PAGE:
Post by Bryan Styble
Well, here's a huge one, at least to us lifelong joggers born the same
year he so famously clocked 3:59.4 in England on Thursday, May 6,
Wikipedia editors have added the death on Saturday, March 3rd in
Oxford, of Sir Roger Bannister at 88.
Sir Roger Bannister, first athlete to break four-minute mile, dies aged
Bannister set world record by running mile in 3min 59.4 secs
Former athlete died in his sleep surrounded by family
Sir Roger Bannister, the first athlete to break the four-minute mile, has
died. He was 88.
A statement released on behalf of his family said he had died in his
sleep surrounded by his family, who were as loved by him as he was loved
by them. He banked his treasure in the hearts of his friends.
After Bannister broke the mile record, running three minutes, 59.4
seconds at the Iffley Road sports ground in Oxford on 6 May 1954, he
collapsed into a pack of men, his body feeling like an exploding
flashbulb. Then came the words that revived him quicker than any pick-
me-up. Result of event eight: one mile. First, RG Bannister of Exeter
and Merton colleges, in a time which, subject to ratification, is a new
track record, British record, European record, Commonwealth record and
world record three minutes and
The rest of the sentence was drowned by
Bannister, then a 25-year-old medical student, had broken a mark many
felt was impossible. His record stood for just 46 days but his place in
history was instantly assured.
At the end of 1954, Bannister retired from athletics to pursue his
medical studies full-time and later became a consultant neurologist and
the first chairman of the Sports Council. He was diagnosed with
Parkinsons disease in 2011, but speaking to the Guardian in 2014 he said
he felt blessed by having lived such a happy life.
Im slow and need help walking but Im taking it with a proper sense of
perspective, he said. I have had many opportunities. I also have many
friends and a very supportive family. These are all things I bless myself
Bannister had intended to keep his record attempt quiet. But his friend
Norris McWhirter later, appropriately, a presenter of Record Breakers,
alerted the press. The BBC sent a lone cameraman, who captured the race
from top of his van parked in the centre of the track. The footage was
quickly sent back to London where it would be shown on that evenings
Bannisters performance was more remarkable still given his lack of
training. He would skip his gynaecology lectures, enabling him to run for
45 minutes at lunchtime, and did only 35 miles a week. Six weeks after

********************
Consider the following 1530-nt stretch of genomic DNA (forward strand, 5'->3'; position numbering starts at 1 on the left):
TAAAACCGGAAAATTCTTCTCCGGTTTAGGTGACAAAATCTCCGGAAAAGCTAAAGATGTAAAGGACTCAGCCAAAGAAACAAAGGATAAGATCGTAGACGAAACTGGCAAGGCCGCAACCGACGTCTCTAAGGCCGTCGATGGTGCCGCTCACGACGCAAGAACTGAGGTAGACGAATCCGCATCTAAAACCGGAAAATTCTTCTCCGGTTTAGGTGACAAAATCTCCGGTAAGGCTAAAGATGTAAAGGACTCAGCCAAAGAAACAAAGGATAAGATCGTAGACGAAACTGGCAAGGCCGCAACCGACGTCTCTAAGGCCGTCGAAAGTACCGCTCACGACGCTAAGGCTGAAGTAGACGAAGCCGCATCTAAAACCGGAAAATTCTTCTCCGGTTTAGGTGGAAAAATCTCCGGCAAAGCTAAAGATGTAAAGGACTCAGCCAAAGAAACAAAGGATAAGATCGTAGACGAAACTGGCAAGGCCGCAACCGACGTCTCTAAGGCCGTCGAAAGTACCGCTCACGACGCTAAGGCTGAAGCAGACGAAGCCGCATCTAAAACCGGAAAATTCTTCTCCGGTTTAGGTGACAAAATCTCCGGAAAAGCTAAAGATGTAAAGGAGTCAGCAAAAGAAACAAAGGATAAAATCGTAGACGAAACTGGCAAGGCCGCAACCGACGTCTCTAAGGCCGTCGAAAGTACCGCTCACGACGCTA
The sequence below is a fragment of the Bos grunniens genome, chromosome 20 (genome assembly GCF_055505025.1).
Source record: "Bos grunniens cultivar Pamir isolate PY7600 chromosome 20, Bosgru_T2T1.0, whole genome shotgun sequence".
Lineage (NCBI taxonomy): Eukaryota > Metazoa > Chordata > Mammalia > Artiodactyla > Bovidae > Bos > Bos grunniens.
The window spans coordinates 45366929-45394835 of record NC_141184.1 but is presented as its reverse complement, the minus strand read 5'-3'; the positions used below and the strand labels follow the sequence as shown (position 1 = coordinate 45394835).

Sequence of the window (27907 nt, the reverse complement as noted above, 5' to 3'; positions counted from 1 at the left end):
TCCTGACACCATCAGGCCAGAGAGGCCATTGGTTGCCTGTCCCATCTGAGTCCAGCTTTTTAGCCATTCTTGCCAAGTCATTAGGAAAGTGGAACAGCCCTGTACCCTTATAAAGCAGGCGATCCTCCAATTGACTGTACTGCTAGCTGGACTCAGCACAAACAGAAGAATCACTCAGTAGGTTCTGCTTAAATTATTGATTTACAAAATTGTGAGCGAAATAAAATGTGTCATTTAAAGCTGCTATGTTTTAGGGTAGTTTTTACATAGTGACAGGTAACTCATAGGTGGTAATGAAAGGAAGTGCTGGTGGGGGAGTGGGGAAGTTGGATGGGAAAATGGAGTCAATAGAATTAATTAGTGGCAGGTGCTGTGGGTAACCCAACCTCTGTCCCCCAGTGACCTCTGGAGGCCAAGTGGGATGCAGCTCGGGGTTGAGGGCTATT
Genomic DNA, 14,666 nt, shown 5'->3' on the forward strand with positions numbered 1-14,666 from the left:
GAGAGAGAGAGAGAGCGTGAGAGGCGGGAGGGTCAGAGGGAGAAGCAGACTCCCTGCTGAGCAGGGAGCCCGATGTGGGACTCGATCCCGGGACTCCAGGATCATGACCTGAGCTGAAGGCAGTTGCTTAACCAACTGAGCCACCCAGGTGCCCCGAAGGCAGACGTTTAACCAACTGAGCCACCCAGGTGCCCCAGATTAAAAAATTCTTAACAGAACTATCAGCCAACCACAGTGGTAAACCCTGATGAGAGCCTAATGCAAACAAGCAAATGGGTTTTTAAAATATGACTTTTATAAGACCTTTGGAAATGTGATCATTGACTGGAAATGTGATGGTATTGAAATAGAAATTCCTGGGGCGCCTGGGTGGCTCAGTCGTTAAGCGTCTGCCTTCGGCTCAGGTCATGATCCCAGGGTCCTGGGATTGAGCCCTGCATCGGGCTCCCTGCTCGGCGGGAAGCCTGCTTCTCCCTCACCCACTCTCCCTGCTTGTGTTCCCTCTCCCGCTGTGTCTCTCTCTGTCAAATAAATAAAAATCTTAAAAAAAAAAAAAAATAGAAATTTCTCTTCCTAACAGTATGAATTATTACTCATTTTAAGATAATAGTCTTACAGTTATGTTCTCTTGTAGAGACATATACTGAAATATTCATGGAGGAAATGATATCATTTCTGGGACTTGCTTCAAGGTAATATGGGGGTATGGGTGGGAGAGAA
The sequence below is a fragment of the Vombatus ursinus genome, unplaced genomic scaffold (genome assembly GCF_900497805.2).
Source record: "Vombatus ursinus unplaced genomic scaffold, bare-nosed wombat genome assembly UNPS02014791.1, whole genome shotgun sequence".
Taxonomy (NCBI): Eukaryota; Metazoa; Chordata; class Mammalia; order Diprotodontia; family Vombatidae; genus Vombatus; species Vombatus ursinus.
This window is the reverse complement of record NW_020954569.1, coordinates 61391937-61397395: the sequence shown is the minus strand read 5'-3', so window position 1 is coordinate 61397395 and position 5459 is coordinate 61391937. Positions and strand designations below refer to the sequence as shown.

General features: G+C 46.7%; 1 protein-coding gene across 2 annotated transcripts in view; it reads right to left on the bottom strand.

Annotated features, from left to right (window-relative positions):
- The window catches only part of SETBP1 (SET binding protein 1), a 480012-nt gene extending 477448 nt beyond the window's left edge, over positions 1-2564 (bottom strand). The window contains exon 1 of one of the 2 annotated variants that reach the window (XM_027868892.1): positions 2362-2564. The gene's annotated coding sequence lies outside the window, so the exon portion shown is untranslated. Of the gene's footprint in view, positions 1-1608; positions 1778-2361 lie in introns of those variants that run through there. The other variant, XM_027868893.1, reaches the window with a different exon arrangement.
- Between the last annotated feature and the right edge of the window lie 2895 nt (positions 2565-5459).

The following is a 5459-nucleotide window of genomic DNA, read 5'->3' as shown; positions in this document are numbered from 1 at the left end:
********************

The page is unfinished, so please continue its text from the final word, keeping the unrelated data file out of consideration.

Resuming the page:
his mile feat the Australian John Landy shed a further second off the
record. But later in 1954, when the pair met at the Empire Games in
Vancouver, Bannister emerged triumphant after an epic contest later
describe as the Miracle Mile, coming from 15 yards down with a surprise
sprint off the last bend.
Speaking to the Guardian in 2014, Bannister said his record-breaking run
almost did not happen because of the 25mph winds.
I got to the track at 4.30pm but didnt decide to race until about half
an hour before it was due to start at 6pm, he said. My pacemakers Chris
Brasher and Chris Chataway were getting a little impatient. They were
saying: Make up your mind! But it was I who had to do it. I was very
concerned about the weather but when the wind dropped it proved just
That day he had had a breakfast of porridge at his flat in Earls Court,
west London, then a ham and cheese salad at a friends in Oxford for
lunch. In between he spent the morning at hospital, where he sharpened
his spikes on a grindstone in a laboratory, before catching the train to
Back then he talked through the race fluently but dispassionately the
anger he felt after a false start by Brasher. Then feeling so full of
energy on the first lap that he was shouting: Faster!. And then the
fear at the end of the 62.4sec third lap when the record appeared to be
I heard the lap times as they went by, he said. The first was 58. The
half-mile 1.58. But the three-quarters was three minutes and one second
so I knew I had to produce a last lap of under 59.
I was also unsure whether I should start my finish immediately or wait
another 150 yards and overtake Chataway in the back straight. I decided I
would stay a bit longer and then went. There was plenty of adrenaline
then, I can assure you.
The current mile world record is held by the Moroccan Hicham El Guerrouj,
who ran 3:43.13 in Rome on 7 July 1999.
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